Articles Posted in Commentary and Opinion

Included below are my introductory remarks delivered at the Annual Meeting of the American Association of Law Libraries on July 23, 2012 as part Program E-1 State Advocacy Strategies: Learning to Connect, Grow and Survive. The material below includes only my introductory remarks and a series of slides (see link below) not included as AALL handouts. See added explanation below.

David Badertscher

INTRODUCTORY REMARKS.

The people at The Jury Expert are excited about moving to a new platrorm, WordPress, where they can incorporate a new look and possibly some new features as well. Below is their e-mail announcing the change and providing links so you can see for yourselves. Take a look:

The e-mail:

We are too excited to wait until our next issue to get this announcement out! The Jury Expert has moved to a WordPress platform and we are ready for our close-up. We invite you to visit and see how much easier it is to find what you’re looking for on our new site. One of the benefits of our new platform is we can use categories (see the right-hand side of the webpage for the category drop-down menu) to help you find what you need.

TITLE: The Fear Within

SUBTITLE: Spies, Commies, and American Democracy on Trial AUTHOR: Scott Martelle PUBLICATION DATE: May 2011

PUBLISHER: Rutgers University Press PAGE COUNT: 320 pp.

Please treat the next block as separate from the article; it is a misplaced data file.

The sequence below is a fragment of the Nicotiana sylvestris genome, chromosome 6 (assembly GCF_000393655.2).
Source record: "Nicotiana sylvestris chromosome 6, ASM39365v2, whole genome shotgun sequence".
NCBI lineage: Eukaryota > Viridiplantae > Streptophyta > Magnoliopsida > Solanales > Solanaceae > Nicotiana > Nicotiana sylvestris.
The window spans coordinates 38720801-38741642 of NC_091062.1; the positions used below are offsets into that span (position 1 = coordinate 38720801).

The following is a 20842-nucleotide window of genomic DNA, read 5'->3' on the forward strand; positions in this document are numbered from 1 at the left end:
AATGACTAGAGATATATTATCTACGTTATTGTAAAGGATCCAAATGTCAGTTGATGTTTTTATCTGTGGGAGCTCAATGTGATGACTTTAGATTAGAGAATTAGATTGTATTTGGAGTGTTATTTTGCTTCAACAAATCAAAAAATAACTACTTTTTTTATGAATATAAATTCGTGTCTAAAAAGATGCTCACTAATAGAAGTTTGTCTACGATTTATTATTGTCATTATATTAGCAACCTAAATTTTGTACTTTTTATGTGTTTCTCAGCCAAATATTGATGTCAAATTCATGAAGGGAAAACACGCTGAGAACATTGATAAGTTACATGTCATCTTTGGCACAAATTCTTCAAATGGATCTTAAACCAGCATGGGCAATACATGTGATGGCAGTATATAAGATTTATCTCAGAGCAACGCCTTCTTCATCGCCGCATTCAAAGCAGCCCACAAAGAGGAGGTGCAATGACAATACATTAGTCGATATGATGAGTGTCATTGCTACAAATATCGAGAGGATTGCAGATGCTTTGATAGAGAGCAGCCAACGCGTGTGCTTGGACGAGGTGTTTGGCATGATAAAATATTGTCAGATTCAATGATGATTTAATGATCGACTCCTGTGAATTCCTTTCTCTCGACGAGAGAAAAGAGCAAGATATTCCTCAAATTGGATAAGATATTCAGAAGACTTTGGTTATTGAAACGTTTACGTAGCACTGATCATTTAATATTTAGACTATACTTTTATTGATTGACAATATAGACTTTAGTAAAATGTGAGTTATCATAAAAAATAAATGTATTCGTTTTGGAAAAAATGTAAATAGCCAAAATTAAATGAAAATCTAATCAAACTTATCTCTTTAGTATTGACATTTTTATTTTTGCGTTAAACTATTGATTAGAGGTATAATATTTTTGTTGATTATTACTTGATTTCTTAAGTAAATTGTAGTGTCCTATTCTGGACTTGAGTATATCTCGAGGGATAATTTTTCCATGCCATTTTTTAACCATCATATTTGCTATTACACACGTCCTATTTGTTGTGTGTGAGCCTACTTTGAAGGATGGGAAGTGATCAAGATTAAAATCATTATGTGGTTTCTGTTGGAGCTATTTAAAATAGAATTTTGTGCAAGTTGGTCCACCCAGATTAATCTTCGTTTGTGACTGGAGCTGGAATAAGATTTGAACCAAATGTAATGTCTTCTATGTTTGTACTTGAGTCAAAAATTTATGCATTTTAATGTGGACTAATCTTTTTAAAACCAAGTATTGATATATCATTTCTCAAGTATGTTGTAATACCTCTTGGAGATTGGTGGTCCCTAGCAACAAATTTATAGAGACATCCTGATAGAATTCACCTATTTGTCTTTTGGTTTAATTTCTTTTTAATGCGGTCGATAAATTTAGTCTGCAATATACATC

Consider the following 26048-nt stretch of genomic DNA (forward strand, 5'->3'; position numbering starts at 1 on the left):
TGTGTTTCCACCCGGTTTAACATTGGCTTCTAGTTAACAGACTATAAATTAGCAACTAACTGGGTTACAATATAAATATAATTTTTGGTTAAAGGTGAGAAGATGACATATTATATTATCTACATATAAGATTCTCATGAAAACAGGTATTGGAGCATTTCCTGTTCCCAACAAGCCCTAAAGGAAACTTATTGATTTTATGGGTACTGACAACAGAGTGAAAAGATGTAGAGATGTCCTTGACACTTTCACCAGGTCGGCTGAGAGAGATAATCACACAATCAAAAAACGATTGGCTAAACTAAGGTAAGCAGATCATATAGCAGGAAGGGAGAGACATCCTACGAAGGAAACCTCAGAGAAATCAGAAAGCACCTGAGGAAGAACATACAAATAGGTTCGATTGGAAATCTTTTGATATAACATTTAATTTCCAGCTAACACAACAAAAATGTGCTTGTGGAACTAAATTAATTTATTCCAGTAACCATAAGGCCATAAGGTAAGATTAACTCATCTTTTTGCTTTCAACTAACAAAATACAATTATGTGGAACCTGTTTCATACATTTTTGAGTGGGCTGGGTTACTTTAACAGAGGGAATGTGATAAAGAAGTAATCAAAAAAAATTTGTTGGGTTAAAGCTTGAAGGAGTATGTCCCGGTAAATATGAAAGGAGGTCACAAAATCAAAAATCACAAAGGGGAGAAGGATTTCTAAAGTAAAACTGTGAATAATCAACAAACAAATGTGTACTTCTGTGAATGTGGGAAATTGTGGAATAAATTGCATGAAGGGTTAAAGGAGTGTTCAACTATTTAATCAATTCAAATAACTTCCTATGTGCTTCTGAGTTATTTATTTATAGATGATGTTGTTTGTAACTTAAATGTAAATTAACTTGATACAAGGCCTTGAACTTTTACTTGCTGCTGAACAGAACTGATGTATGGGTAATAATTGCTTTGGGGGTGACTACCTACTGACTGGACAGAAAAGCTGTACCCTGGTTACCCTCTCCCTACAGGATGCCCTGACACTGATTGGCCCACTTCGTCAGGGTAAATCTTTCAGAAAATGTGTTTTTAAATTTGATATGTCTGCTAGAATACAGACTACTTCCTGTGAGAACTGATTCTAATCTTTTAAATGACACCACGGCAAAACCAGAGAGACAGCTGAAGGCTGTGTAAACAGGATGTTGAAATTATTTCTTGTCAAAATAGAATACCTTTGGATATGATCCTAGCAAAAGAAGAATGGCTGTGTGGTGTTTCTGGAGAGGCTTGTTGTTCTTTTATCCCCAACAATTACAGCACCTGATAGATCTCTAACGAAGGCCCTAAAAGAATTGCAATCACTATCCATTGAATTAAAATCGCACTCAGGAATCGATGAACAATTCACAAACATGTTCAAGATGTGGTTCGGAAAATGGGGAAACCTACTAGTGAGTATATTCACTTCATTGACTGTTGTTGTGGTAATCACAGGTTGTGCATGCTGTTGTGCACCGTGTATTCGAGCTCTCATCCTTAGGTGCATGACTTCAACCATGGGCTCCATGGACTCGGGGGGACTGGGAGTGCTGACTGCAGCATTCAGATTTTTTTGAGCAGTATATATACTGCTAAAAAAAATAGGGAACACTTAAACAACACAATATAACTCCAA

The following is a link to a a listing of towns in Union County New Jersey and the number of gangs reported to be established in each town, even many of the smaller ones. One reason for publishing this post is that we suspect this particular article may point to a very small representation of a much larger problem throughout the nation that should concern us all.

http://www.nj.com/news/index.ssf/2011/01/nj_gangs_have_presence_in_all.html?appSession=82694619262727

David Badertsher

David Badertscher

Network Neutrality (Net neutrality) is a principle that expresses the concept that all Internet traffic must be treated equally regardless of possible economic and other incentives to do otherwise. The American Association of Law Libraries (AALL) strongly supports Net neutrality and is a member of Save the Internet Coalition and the Open Internet, both working to bring together individuals, non-profit organizations, businesses, and bloggers who strongly support this priciple.

As part of its leadership role in raising and clarifying issues related to Network Neutrality, AALL prepared a Newwork Neutrality Issue Brief, published in December 2008. Since that time there has been sufficient debate, discussion, rule changes (both actual and proposed), and litigation surrounding this issue to make it necessary for AALL to update its 2008 Network Neutrality Issue Brief, resulting the 2011 AALL Network Neturalty Issue Brief linked to below.

Source: The Internet Society Newsletter Volume 10 Number 1 January 2011.

On 28 January, Lynn St.Amour President and CEO, and the Internet Society Board of Trustees issued a statement on the Egypt’s Internet shutdown:

“We are following the current events in Egypt with concern as it appears that all incoming and outgoing Internet traffic has been disrupted. The Internet Society believes that the Internet is a global medium that fundamentally supports opportunity, empowerment, knowledge, growth, and freedom and that these values should never be taken away from individuals.